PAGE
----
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I have a number of separate processes that are logically related (but all are started separately - there is no common 'parent' process).

Is it possible to make them appear as one group in the Windows Taskbar?

Working sample

Here's some working code inspired by Remy's answer

using System;
using System.Runtime.InteropServices;
using System.Security;

namespace ConsoleApplication1
    internal static class SafeNativeMethods
        public static extern int SetCurrentProcessExplicitAppUserModelID([MarshalAs(UnmanagedType.LPWStr)] string AppID);

        public static extern bool AllocConsole();

        public static extern bool FreeConsole();

    internal class Program
        public static int SetApplicationUserModelId(string appId)
            // check for Windows 7
            Version version = Environment.OSVersion.Version;
            if ((version.Major > 6) || (version.Major == 6 && version.Minor >= 1))
                return SafeNativeMethods.SetCurrentProcessExplicitAppUserModelID(appId);
            return -1;

        public static void Main(string[] args)
            int result = SetApplicationUserModelId("Gardiner.Sample1");


            // Now we have a console, we can write to it
            Console.Title = "Sample 1";

            Console.WriteLine("Sample 1 {0}", result);

To get this to work, the executable must be set to have 'Output type' set to 'Windows Application', and configure the 'Startup object' to be 'ConsoleApplication1.Program' (for the code sample above).

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up vote 4 down vote accepted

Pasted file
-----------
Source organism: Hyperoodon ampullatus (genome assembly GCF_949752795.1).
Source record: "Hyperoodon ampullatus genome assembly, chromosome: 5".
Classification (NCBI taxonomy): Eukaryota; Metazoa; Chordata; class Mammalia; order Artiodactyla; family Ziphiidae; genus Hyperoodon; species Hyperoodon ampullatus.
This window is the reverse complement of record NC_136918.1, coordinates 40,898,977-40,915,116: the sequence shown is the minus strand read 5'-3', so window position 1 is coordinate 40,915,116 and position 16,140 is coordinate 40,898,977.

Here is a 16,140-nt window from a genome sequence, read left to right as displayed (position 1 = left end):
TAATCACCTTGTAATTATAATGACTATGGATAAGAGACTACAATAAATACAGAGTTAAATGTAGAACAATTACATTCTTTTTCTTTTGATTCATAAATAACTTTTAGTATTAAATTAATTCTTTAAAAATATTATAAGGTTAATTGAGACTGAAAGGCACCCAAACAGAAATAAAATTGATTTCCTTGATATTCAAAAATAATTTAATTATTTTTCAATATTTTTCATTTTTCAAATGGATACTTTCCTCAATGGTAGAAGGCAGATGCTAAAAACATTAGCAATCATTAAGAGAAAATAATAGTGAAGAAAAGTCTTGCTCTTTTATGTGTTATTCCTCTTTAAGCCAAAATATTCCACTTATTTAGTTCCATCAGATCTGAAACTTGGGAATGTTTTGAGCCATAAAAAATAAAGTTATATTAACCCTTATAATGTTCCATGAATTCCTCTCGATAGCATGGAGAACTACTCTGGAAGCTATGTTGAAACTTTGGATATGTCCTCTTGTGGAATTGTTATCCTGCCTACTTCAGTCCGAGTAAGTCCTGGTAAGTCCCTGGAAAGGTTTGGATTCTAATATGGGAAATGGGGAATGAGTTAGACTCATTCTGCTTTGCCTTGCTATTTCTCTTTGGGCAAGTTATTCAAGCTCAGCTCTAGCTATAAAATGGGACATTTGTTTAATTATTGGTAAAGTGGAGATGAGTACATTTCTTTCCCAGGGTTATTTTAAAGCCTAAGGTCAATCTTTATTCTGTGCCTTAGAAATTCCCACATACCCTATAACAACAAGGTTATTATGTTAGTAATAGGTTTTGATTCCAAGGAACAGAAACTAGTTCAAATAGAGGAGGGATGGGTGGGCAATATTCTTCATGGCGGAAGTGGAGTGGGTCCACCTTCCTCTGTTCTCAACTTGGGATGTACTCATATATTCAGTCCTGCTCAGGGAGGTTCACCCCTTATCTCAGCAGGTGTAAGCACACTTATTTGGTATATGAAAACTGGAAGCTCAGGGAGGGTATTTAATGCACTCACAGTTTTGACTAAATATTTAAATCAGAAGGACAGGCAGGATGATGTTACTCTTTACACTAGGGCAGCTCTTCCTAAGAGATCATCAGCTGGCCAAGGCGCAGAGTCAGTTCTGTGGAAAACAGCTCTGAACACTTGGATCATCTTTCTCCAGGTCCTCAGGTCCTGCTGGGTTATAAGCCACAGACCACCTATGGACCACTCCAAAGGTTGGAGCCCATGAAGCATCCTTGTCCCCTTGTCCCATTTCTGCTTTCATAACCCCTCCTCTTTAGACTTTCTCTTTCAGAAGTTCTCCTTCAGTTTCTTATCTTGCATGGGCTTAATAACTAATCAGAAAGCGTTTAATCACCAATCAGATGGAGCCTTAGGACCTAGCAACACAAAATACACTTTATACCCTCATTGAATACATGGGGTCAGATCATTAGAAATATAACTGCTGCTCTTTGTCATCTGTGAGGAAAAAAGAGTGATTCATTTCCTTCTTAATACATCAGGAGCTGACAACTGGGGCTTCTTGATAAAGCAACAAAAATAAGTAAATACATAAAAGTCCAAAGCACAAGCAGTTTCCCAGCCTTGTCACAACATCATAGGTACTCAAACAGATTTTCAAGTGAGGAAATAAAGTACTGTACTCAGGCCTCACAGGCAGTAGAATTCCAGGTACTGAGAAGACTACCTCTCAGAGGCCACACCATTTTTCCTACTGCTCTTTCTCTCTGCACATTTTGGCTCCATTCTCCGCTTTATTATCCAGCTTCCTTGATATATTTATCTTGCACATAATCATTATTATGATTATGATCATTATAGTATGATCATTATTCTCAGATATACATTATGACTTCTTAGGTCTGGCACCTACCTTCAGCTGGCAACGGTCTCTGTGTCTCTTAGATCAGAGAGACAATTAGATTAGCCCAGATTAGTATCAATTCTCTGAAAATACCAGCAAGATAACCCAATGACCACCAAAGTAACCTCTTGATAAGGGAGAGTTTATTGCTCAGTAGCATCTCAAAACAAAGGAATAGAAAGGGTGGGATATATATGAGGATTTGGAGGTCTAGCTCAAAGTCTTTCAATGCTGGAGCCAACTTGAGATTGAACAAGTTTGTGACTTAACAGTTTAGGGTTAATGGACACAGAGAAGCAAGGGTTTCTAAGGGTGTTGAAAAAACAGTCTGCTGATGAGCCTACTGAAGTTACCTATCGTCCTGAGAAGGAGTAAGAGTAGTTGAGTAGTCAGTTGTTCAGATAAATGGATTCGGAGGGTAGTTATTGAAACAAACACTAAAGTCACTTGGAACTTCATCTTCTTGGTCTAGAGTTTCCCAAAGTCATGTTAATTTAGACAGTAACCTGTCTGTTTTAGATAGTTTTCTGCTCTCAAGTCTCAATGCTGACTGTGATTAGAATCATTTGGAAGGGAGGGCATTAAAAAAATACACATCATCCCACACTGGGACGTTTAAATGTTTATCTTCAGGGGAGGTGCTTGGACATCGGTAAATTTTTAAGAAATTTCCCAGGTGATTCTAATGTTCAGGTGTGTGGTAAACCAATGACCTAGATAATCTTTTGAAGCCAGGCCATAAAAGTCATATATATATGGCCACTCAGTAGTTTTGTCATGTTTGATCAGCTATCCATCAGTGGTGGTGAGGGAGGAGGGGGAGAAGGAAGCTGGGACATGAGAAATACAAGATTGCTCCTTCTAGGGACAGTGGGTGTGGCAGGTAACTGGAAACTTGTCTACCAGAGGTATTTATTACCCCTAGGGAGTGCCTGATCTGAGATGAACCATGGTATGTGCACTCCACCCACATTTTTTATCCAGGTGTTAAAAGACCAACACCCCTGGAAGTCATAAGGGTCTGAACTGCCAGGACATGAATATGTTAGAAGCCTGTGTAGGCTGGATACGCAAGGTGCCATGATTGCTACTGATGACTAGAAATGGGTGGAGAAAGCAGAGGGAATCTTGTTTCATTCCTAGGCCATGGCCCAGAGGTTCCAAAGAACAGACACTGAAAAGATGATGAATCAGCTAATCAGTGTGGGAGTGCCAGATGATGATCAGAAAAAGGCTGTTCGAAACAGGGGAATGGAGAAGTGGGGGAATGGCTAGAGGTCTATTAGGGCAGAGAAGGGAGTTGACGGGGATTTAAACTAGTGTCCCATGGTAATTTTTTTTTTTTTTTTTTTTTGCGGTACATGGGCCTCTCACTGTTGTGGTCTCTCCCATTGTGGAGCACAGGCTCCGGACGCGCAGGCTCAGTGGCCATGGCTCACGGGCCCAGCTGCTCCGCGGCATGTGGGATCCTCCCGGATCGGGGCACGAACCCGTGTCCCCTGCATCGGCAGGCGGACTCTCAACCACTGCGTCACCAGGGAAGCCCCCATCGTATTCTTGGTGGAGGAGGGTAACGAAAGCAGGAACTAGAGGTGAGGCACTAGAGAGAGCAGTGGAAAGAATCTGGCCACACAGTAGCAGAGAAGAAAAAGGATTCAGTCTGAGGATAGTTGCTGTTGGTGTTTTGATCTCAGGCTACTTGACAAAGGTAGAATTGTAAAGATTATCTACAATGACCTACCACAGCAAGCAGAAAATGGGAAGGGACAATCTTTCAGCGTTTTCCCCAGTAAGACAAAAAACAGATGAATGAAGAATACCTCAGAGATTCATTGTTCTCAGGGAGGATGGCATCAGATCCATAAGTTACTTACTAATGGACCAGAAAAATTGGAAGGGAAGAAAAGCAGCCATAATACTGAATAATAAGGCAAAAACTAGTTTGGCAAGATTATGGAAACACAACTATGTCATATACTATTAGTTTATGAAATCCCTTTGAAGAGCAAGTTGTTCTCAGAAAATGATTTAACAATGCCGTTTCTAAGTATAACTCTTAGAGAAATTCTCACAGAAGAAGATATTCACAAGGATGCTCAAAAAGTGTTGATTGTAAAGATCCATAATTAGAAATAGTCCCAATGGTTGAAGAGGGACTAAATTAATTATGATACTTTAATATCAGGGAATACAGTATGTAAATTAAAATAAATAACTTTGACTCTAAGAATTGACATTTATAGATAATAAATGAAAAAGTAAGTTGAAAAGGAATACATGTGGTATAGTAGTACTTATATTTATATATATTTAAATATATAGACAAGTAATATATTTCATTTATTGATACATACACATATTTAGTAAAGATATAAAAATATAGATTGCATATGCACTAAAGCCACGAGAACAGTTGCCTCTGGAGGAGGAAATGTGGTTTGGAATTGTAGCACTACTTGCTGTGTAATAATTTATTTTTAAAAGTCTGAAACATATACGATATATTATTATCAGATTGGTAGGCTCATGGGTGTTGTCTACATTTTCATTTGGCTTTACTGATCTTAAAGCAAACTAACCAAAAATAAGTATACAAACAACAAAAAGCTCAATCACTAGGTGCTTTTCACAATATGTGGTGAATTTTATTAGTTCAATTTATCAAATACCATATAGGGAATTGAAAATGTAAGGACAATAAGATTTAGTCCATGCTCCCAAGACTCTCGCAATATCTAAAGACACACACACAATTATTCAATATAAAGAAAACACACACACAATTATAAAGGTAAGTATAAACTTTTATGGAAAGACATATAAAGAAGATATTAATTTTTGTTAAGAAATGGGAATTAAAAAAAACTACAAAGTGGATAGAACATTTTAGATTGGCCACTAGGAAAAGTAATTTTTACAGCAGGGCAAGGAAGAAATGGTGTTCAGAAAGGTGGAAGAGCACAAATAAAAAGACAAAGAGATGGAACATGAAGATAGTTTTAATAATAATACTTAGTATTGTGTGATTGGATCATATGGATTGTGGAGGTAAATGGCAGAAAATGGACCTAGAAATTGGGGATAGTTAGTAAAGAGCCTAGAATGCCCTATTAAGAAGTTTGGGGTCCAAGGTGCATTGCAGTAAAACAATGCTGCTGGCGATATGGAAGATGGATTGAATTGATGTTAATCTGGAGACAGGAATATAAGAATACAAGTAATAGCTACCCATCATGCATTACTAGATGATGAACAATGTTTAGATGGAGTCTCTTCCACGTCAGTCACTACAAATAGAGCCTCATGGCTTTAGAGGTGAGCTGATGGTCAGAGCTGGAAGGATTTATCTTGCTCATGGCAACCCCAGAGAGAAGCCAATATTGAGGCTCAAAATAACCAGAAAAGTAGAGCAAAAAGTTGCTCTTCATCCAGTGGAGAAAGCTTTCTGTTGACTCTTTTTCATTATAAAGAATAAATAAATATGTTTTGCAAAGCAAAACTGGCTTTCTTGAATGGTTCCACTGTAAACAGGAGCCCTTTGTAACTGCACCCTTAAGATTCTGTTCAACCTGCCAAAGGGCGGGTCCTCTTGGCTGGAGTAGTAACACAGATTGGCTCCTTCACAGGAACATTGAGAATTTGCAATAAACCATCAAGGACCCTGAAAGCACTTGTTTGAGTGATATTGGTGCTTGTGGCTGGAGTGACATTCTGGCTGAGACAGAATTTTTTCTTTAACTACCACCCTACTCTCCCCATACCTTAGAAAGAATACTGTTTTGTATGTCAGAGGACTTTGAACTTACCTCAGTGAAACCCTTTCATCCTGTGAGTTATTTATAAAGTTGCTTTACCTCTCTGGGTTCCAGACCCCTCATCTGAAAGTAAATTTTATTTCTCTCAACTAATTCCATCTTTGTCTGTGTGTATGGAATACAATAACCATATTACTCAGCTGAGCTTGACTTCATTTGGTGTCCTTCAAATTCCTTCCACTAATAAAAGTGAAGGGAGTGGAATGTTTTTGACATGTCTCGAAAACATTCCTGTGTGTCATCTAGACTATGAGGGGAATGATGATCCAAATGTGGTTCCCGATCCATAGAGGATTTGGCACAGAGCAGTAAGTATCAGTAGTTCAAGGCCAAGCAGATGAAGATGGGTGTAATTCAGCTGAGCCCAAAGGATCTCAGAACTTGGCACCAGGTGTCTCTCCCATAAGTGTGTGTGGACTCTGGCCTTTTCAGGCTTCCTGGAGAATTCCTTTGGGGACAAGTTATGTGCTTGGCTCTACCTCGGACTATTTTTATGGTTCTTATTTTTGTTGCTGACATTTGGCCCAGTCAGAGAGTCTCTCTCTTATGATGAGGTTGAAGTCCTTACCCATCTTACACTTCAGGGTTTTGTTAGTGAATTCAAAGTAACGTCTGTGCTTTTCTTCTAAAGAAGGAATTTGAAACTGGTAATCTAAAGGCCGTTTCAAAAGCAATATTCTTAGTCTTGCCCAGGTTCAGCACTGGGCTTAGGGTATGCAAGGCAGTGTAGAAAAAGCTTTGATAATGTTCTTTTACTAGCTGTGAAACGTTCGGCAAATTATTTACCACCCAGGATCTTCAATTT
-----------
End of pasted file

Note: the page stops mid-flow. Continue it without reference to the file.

Yes, but only in Windows 7 and later. Multiple processes and windows are grouped together on the Taskbar if they have the same Application User Model ID assigned to them.

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I tried this by creating two C# Console apps and call SetCurrentProcessExplicitAppUserModelID at the start of the Main method (with the same App User Model ID). It doesn't seem to work. I get two separate icons in the Taskbar – David Gardiner Dec 18 '12 at 5:06
I use SetCurrentProcessExplicitAppUserModelID() in my app C++ apps and it works fine for me. Perhaps you are calling it too late? What HRESULT value is it returnng for you? – Remy Lebeau Dec 18 '12 at 5:34
It's returning zero – David Gardiner Dec 18 '12 at 23:03
It may be too late, but not sure how I could do it any earlier if it's the first line of the Main method in a .NET console app – David Gardiner Dec 18 '12 at 23:19
It may be the first line of your code, but it may not be the first of .NET's code. It has to be called before any other UI-related functions are called. If you can't call it early enough during program startup, then you might need to use the IPropertyStore interface directly via SHGetPropertyStoreForWindow() instead, if not simply add the ID to the shortcut you use to run your app. – Remy Lebeau Dec 18 '12 at 23:42

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